As I mentioned, Sparrow does have a bit of a Twitter app feel to it. In fact, with the reading pane completely minimized it is almost a dead ringer. I was a bit skeptical about this, as it isn’t necessarily a common view for an email interface.

It did take a little getting used to, but I have to say, it’s really growing on me. I’m a sucker for minimal, yet still functional, design and this interface covers both of those and just seems to work great.

Functionality

Managing email isn’t always the most pleasant task, so any help our email handling application can give us is always welcomed. Sparrow provides a functional interface for accomplishing this task.

It feels like they’ve removed a lot of the clutter that can be normal with an email application and just held on to the useful functionality.

Navigation

The main menu of Sparrow is seated on the left-hand side of the Inbox window. An image (which can be customized) will show each mailbox you have configured with Sparrow. Clicking on the mailbox (image) will expand to show the core options for the mailbox.

You will be able to view your starred and sent messages, along with drafts and trashed messages. There is also a live search function available as well (also located on the top of the message pane). This area essentially allows you to filter your messages in different ways. Pretty similar functionality to what you would expect of an email client.

Sparrow inbox

Sparrow inbox view (message pane minimized)

Menu Bar

Sparrow will display a menu bar icon that will update depending on whether or not you have new messages in your inbox. It is also possible to miminize the window completely into the menu bar by clicking the icon itself. Kind of a cool feature to clean up your desktop, but still receive a notice if you receive new messages.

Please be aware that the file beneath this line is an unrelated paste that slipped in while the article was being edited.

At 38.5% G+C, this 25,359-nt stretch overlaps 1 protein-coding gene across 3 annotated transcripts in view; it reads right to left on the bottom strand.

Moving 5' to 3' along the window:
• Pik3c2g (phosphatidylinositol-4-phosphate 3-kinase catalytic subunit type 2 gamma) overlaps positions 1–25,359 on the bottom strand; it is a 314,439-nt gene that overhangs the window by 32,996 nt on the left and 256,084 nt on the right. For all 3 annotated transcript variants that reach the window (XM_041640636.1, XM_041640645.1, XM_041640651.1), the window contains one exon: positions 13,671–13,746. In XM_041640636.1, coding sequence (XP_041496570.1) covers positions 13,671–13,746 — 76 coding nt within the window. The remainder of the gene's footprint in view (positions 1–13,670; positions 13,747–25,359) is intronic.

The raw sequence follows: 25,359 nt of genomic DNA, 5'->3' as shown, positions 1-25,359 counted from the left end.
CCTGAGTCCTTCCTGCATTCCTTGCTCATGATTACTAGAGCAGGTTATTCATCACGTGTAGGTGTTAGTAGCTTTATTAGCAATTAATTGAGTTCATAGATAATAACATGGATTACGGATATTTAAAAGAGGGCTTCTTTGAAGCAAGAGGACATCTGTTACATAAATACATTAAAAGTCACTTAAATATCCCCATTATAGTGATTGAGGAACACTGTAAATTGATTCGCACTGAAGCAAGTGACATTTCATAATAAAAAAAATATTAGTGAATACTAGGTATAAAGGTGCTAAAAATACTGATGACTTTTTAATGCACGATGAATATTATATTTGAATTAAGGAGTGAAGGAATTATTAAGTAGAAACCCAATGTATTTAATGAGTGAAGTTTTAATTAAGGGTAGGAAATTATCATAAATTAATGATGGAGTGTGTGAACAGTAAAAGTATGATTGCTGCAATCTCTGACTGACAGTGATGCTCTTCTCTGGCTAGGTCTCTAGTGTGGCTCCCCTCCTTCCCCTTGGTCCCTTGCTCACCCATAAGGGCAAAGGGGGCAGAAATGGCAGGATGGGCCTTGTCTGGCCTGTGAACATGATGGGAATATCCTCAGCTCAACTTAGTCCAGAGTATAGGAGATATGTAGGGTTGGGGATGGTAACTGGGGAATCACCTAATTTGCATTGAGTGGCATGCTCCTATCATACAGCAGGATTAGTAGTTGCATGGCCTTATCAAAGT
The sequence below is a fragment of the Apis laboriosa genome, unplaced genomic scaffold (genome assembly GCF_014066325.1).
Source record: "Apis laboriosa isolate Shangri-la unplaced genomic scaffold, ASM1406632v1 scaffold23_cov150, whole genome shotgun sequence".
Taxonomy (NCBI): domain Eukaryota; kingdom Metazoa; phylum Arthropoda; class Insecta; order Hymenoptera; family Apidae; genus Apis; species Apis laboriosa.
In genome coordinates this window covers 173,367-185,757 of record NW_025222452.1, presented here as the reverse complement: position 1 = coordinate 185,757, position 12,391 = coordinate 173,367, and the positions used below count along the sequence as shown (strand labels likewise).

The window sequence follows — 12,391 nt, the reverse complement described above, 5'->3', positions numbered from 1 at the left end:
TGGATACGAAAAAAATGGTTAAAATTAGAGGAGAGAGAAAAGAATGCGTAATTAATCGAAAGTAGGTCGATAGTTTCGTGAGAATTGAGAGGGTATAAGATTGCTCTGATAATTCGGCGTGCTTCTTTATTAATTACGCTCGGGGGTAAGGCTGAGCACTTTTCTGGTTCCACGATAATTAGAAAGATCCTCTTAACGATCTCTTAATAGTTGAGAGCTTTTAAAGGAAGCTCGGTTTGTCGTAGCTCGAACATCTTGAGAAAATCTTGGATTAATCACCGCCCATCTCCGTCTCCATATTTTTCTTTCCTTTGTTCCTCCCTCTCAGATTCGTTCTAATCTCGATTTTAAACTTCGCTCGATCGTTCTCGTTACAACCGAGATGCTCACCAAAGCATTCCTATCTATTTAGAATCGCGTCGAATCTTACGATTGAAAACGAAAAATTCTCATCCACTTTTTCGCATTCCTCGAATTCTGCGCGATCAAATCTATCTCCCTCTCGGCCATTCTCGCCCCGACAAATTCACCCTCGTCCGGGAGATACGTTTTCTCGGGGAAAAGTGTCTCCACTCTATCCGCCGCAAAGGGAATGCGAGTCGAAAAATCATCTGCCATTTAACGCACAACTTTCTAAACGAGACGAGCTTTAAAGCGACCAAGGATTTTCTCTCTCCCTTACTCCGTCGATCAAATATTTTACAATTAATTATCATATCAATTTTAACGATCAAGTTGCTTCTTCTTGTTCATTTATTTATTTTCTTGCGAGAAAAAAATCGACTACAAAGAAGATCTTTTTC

Sparrow menubar icon

Sparrow menubar icon

Inbox

The application can be split into two views; the inbox and the message pane. The reading pane can be minimized to only display the inbox. The inbox will display who is involved in the email conversation, along with the subject and a couple of lines from the message.

Other pieces of information about the message are also displayed. You’ll see the time or day the message was last acted upon, a star indicator, a number to show how many messages are in the thread, and an indication to show whether a label has been applied.

That seems like a lot of information to display, but it is laid out in a fashion that isn’t cluttered. In fact you can get a great view of what’s going on in your inbox with a quick view.

Labels

Labels are a really useful organizational tool, and I would argue a very important feature to have available. Sparrow does sync with your Gmail labels. You can view your labels by clicking on an icon at the bottom left-hand corner of the inbox window. It should also be noted that this is also where you’re able to view your spam messages.

Message Pane